St. Francis Friary Solar Project

A True Ecological Gift!
by Friar Katongo L. Chilambwe OFM Conv.

St. Francis Friary in Zambia has been blessed with an invaluable Franciscan gift. Recently, the mission, through Our Lady of Consolation Province, received a generous donation with funds raised by Dr. Robert Barnet and his wife, Dr. Carol Taylor, for
the purchase and installment of a solar kit comprising of 36 solar panels, six inverters, and eight lithium batteries.

This gift comes at a time when Zambia is facing an unprecedented energy crisis as a result of decreased water levels at the central hydropower station at the Kariba dam, thus drastically affecting electricity generation. Zambia experienced the full impact of climate change in the form of drought in the 2018-2019 rainy season in most parts of the country, especially the southern region.

Due to overreliance on hydropower, the poor rains caused Zambia to incur an energy deficit of nearly 80% of electricity generation. As a result, the main power utility company has introduced rolling blackouts for long as 18 hours per day. However, in mitigating this energy crisis, the government is investing in several additional solar, hydro, and thermal power, which may be a long time coming.

St. Francis Friary has been adversely affected by constant and prolonged power cuts. Six hours of electricity per day, often in the middle of the night, left Zambia crippled. The mission has struggled to irrigate its vegetable gardens, water the lawn, and operate communication devices, among other activities. Not anymore!

“The newly installed solar equipment provides 24 hours supply of energy to the mission, thereby normalizing its day-to-day activities.”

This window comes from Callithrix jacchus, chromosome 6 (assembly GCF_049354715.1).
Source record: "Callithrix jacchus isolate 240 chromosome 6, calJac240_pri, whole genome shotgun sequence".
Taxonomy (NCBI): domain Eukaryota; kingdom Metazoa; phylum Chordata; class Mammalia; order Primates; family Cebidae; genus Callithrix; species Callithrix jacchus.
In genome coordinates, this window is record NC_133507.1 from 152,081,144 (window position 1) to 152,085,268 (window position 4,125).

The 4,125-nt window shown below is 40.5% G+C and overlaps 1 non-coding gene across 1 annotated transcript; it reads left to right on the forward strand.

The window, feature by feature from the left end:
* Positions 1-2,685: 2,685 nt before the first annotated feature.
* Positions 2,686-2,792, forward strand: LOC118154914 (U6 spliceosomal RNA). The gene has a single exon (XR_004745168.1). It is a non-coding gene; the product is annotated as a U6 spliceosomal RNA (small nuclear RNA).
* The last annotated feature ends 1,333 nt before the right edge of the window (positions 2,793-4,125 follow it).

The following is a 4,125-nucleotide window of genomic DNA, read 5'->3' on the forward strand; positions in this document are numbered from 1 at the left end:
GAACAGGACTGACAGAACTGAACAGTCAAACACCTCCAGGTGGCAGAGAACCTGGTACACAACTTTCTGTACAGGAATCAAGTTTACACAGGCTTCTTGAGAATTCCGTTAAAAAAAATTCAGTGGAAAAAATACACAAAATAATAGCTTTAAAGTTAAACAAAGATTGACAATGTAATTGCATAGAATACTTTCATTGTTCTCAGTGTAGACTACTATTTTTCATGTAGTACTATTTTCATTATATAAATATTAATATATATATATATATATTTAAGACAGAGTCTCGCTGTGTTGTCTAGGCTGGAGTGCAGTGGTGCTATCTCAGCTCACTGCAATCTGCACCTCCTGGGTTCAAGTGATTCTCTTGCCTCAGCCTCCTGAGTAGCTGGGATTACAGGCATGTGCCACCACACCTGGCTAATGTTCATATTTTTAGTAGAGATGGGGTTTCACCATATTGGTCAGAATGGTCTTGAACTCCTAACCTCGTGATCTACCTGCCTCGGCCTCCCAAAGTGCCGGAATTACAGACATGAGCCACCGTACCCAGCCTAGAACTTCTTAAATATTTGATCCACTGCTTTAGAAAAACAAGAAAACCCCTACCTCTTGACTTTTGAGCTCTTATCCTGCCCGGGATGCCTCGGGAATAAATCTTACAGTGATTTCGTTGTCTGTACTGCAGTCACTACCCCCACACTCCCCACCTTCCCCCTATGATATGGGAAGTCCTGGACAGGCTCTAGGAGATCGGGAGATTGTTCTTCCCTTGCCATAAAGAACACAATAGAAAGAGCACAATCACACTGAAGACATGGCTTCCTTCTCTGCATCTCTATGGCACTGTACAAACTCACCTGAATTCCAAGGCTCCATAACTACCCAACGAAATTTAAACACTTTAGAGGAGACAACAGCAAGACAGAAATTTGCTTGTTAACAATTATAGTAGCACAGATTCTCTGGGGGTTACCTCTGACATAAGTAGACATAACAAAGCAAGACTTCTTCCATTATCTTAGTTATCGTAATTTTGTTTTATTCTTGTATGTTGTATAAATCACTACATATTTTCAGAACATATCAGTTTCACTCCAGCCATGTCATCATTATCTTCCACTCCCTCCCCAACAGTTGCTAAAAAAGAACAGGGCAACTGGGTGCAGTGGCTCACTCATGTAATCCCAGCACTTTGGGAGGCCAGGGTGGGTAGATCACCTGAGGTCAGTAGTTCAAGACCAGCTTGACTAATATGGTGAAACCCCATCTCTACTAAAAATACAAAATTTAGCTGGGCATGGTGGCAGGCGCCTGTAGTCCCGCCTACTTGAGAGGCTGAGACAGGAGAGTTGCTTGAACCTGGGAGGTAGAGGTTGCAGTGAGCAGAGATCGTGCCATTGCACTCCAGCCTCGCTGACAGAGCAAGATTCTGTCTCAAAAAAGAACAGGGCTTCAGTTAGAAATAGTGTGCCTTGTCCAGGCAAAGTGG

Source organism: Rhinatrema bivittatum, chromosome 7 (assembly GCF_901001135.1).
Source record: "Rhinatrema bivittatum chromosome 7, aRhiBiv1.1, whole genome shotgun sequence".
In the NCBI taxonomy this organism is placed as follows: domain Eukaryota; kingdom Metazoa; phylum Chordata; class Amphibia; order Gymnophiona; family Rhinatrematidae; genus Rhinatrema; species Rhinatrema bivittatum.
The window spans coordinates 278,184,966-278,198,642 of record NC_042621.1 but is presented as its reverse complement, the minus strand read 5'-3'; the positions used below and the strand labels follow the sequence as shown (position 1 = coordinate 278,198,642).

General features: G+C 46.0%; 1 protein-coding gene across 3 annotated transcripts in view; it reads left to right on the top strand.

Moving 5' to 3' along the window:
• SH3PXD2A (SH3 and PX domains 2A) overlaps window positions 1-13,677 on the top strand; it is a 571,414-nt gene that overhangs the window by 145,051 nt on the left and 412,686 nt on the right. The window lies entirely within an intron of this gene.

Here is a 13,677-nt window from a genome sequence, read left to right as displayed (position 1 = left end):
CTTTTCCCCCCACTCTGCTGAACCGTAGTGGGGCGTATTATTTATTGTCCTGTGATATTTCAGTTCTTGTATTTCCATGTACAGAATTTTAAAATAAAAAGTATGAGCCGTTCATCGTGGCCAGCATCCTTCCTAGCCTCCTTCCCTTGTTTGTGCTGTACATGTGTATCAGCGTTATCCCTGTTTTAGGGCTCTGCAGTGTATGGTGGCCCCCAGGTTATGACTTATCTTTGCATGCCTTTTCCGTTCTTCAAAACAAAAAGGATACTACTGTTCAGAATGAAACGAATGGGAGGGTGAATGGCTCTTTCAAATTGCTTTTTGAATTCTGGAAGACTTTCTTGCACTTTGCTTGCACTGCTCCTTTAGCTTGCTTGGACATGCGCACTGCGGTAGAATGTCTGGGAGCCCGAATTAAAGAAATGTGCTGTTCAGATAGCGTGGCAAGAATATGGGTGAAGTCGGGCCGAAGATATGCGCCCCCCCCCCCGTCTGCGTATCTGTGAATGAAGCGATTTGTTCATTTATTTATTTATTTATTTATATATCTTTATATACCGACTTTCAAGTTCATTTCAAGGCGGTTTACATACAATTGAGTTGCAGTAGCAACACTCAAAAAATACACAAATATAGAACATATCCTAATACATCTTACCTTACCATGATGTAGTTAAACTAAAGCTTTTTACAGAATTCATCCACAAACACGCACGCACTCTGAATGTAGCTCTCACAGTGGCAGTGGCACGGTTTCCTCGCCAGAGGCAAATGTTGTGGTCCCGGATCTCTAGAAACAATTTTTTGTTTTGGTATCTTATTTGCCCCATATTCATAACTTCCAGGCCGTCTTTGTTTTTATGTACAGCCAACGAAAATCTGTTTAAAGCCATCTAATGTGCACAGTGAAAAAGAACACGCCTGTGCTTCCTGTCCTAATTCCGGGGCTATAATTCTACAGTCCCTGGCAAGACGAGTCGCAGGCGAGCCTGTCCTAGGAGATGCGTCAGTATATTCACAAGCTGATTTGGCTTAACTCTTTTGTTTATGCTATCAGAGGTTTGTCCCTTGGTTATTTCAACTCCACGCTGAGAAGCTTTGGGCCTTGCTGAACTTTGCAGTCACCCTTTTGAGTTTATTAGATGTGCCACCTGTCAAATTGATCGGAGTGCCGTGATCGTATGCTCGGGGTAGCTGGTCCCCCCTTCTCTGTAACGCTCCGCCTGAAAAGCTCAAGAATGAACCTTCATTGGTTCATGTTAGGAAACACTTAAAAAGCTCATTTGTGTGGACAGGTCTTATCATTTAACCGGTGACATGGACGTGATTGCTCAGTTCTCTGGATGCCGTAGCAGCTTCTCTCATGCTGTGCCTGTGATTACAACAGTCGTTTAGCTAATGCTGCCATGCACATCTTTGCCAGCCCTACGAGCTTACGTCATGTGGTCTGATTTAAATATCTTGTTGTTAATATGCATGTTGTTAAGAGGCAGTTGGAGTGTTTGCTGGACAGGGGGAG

Solar at the mission qualifies as a “true” Franciscan ecological gift, conscious of St. Francis’s care for the environment and wildlife. The friars at the mission engage in simple lifestyles that promote the integrity of creation and ultimate responsibility for
the earth or as Pope Francis refers to our “common home.” Part of the friar’s eco-conscious lifestyle is the keeping of chickens, goats, pigs, and (yet to be realized) fish farming. Another eco-driven initiative is the manufacturing of organic manure from animal
waste for growing vegetables.

Solar energy at the mission adds a more robust initiative of investing in renewable energy. Additionally, with the installed solar panels, the mission can cut costs of electricity, thereby increasing its support for the vulnerable people through both the Social Teacher program of Fr. Andrew and the student support program of Br. Tony.

Our solar program is a true Franciscan ecological gift. Moreover, it is an aid in living out our Franciscan ideal of sharing what we have. We send thanks to the OLC Mission Advancement Office and its generous donors for the donation of funds for solar equipment.

Franciscan Fraternity – A Global Brotherhood

Our student friars share takeaways from their cultural experiences abroad

Friar Calin

The first month was a challenge, but at the same time, I was learning how to feel at home away from home. The friars of Spain are humble and very hospitable. The friary, connected to a parish, allowed me to interact with the parishioners of Our Lady of the Rosary Parish and help with liturgies. I have even had the honor of teaching the Auxiliary Bishop of Madrid how to eat a cheeseburger, but that is a story for another time. The experience of living not only in Madrid but living in a community of good friars on this side of the world has opened my mind, heart, and appreciation of the greater Franciscan order.